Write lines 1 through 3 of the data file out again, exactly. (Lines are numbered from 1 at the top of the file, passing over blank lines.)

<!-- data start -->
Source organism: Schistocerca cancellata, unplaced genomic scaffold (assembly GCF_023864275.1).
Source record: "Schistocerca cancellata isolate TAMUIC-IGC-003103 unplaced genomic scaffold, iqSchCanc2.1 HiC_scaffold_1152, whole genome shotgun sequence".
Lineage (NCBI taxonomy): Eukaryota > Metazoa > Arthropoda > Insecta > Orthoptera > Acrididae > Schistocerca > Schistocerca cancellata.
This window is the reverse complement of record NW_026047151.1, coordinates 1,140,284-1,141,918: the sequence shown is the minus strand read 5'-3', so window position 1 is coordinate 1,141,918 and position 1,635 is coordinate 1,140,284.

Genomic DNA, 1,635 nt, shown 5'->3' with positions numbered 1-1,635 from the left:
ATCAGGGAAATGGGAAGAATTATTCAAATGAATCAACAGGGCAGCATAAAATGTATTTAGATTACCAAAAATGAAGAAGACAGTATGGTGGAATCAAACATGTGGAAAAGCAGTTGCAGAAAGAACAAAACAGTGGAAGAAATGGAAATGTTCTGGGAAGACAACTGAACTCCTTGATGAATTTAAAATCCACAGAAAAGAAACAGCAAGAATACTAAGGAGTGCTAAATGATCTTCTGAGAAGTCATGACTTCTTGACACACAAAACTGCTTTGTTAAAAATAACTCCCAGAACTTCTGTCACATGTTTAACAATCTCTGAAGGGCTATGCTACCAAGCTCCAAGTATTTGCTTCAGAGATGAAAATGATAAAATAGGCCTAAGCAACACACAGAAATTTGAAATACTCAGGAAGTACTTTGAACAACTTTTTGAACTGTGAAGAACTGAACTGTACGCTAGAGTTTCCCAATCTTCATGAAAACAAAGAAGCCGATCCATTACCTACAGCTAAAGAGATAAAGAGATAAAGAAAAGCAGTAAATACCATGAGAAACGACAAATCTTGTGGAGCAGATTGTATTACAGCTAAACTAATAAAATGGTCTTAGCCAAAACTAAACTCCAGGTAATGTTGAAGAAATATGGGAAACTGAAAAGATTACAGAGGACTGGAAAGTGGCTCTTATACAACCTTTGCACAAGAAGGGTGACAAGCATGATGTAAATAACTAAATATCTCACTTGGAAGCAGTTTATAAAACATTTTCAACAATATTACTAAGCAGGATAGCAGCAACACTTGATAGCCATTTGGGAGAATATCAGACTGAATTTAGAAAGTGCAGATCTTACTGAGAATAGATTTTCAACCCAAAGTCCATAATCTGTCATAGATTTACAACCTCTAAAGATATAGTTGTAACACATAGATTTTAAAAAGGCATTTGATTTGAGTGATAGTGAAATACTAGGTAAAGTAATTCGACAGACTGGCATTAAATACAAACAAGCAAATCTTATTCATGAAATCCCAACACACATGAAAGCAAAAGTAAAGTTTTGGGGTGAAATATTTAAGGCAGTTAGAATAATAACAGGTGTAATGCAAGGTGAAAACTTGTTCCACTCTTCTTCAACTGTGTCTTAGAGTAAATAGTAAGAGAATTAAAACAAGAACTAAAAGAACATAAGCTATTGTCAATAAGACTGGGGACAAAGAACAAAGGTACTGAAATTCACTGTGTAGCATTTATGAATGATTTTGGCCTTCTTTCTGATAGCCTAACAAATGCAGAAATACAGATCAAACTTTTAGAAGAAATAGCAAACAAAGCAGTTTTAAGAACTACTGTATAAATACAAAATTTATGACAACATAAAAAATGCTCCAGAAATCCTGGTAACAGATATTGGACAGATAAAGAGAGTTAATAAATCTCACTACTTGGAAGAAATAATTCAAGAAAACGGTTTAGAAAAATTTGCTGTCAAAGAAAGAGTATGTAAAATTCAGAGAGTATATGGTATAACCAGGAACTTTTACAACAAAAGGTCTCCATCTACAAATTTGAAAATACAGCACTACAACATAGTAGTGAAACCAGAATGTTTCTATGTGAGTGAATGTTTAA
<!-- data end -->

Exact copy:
Source organism: Schistocerca cancellata, unplaced genomic scaffold (assembly GCF_023864275.1).
Source record: "Schistocerca cancellata isolate TAMUIC-IGC-003103 unplaced genomic scaffold, iqSchCanc2.1 HiC_scaffold_1152, whole genome shotgun sequence".
Lineage (NCBI taxonomy): Eukaryota > Metazoa > Arthropoda > Insecta > Orthoptera > Acrididae > Schistocerca > Schistocerca cancellata.